Definition of pantomime in English:

pantomime

Line breaks: panto|mime
Pronunciation: /ˈpantəmʌɪm
 
/

noun

1British A theatrical entertainment, mainly for children, which involves music, topical jokes, and slapstick comedy and is based on a fairy tale or nursery story, usually produced around Christmas: [as modifier]: a pantomime villain [mass noun]: he is currently appearing in pantomime in Manchester
More example sentences
  • Hart plays the genie in this raucous take on the British pantomime, a story based on the myth of Aladdin and his magic lamp.
  • They take up residence at the Pavilion Theatre for the annual pantomime of silly jokes and bad wigs in an all new, up-to-date production of Jack and the Beanstalk.
  • He has also written children's plays, pantomimes, comedy sketches and radio commercials and has directed more than 100 productions, spanning everything from Shakespeare to stand-up comedy.
2A dramatic entertainment, originating in Roman mime, in which performers express meaning through gestures accompanied by music.
More example sentences
  • In a totally unstructured environment, they present this creative explosion through modern dance, mime, pantomime and music with a whole lot of playfulness.
  • In portraying vivid dramatic characters, realistic pantomime plays as important a role as the dance.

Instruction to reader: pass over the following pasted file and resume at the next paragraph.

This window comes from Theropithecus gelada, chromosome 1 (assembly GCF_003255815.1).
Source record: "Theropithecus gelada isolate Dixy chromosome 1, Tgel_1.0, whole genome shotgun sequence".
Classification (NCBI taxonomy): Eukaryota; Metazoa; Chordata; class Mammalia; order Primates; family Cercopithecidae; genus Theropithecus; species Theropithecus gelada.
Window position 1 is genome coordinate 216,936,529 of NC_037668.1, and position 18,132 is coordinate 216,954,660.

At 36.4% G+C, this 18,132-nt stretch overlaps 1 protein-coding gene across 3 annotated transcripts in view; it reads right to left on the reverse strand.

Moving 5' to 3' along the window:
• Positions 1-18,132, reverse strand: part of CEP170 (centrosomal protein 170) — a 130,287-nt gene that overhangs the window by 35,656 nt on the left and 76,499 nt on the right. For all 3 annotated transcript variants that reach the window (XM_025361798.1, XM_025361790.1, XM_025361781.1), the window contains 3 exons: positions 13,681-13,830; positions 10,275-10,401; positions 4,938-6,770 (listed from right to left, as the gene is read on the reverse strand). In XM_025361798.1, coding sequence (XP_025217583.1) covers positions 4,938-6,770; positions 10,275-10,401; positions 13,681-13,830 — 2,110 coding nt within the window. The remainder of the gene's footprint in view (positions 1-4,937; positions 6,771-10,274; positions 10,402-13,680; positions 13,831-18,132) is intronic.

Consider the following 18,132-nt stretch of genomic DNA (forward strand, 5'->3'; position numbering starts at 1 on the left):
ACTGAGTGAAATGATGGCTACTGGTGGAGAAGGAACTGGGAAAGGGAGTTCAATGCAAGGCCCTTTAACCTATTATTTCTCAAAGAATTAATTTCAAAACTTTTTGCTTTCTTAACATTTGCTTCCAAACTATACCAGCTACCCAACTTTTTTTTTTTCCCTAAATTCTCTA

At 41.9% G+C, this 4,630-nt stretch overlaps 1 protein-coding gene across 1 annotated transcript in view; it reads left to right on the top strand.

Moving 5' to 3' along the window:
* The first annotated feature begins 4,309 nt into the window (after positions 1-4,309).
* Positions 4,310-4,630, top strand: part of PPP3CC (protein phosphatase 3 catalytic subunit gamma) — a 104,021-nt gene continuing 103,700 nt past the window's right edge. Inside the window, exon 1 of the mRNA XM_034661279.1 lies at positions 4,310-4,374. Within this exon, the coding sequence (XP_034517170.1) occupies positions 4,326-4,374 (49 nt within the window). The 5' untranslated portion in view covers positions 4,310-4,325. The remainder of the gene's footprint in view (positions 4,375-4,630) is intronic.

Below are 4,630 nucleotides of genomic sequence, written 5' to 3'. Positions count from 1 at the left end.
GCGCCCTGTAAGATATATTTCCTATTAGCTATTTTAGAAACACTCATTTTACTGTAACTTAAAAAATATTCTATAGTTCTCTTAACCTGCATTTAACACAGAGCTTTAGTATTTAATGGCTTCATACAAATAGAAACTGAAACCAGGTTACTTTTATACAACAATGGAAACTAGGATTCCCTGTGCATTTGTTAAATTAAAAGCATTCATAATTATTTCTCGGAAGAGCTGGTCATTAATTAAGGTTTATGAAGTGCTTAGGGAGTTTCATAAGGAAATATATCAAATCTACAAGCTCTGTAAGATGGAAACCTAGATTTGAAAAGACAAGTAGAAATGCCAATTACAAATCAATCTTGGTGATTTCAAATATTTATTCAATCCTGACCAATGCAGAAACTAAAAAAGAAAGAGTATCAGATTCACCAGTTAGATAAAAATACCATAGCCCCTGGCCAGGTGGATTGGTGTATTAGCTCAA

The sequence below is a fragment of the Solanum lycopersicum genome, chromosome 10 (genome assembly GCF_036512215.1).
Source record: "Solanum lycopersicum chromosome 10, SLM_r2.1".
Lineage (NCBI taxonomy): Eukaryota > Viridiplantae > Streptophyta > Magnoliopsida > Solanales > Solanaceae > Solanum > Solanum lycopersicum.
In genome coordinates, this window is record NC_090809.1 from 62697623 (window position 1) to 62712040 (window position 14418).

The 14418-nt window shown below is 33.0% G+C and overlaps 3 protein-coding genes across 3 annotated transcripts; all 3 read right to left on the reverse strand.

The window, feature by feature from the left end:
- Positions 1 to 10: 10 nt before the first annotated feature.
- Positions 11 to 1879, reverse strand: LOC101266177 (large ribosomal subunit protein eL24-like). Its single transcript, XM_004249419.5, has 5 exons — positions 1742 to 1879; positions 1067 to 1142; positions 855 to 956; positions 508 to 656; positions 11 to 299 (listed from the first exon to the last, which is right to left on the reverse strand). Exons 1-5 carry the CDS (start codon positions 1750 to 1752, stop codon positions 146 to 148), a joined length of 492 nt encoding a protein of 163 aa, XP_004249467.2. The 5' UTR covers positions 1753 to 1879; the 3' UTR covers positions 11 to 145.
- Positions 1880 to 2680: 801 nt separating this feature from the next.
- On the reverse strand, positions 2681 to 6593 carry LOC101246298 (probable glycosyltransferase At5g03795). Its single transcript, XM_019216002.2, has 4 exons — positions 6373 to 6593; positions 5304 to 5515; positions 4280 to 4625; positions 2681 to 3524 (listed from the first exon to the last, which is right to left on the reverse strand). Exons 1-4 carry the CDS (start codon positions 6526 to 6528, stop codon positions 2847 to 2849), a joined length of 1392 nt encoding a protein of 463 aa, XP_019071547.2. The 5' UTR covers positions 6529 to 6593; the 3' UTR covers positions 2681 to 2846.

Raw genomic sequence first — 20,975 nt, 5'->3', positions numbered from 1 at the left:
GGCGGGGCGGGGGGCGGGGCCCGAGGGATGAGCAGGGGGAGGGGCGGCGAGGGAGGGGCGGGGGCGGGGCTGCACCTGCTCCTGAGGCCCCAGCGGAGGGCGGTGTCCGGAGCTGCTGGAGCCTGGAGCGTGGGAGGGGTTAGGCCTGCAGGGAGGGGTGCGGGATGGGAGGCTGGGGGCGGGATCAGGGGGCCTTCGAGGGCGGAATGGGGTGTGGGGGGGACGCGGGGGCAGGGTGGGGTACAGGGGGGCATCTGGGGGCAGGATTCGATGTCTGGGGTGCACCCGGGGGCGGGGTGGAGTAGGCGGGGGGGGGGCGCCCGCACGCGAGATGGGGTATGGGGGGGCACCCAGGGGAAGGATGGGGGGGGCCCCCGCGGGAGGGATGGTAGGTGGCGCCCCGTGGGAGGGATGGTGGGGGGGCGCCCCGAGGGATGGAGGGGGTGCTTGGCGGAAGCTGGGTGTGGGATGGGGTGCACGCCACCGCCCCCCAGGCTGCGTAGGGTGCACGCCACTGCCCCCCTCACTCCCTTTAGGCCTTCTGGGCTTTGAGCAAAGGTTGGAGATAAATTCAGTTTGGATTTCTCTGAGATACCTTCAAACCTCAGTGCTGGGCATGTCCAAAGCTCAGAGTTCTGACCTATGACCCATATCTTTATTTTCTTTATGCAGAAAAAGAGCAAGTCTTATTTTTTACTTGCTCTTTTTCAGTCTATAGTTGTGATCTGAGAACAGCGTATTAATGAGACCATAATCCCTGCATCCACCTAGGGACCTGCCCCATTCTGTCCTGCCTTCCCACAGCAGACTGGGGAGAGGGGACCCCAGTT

• The vast majority of this movie is told in near pantomime: gestures, facial expressions, and stage direction.
3An absurdly exaggerated piece of behaviour: he made a pantomime of checking his watch
More example sentences
  • Cameron's posing on a podium on Friday, inviting Lib Dems to join his Tory revolution, was an appropriate piece of pantomime to end Parliament's last full week before Christmas.
  • He attacks Royal Ascot for being an absurdity and a pantomime.
  • The youthful energy and innovation have gone, and his choice of sport is problematic because wrestling is already a theatrical pantomime.
3.1An absurd or confused situation: the drive to town was a pantomime
More example sentences
  • The room is now illuminated only by the television that paints its own confused pantomime on the walls.
  • Rocky needed a bath and that is a real pantomime as he HATES being washed.
  • Feeding time, for them all, is a real pantomime!

verb

[with object] Back to top  
Express or represent by exaggerated mime: they pantomimed picking up dropped food
More example sentences
  • She pantomimed hurt, placing her free hand melodramatically on her breast.
  • I pantomimed opening a letter and smoothing it out.
  • He pantomimed zipping his lips and throwing away the key.

Origin

late 16th century (first used in the Latin form and denoting an actor using mime): from French pantomime or Latin pantomimus, from Greek pantomimos 'imitator of all' (see panto-, mime).

Derivatives

pantomimic

Pronunciation: /-ˈmɪmɪk/
adjective
More example sentences
  • That the other characters appear in a pantomimic assortment of costumes will add to a very self-consciously theatrical show.
  • During these dances, members of the audience are invited to come on stage and join in, but their efforts appear pantomimic, introducing a new element of comedy into the ritual aspects of the spectacle.
  • The songs are tuneful, the dances energetic and the performances, while bordering on the pantomimic, still are believable enough to give the show an overall charm it is hard to resist.

Definition of pantomime in: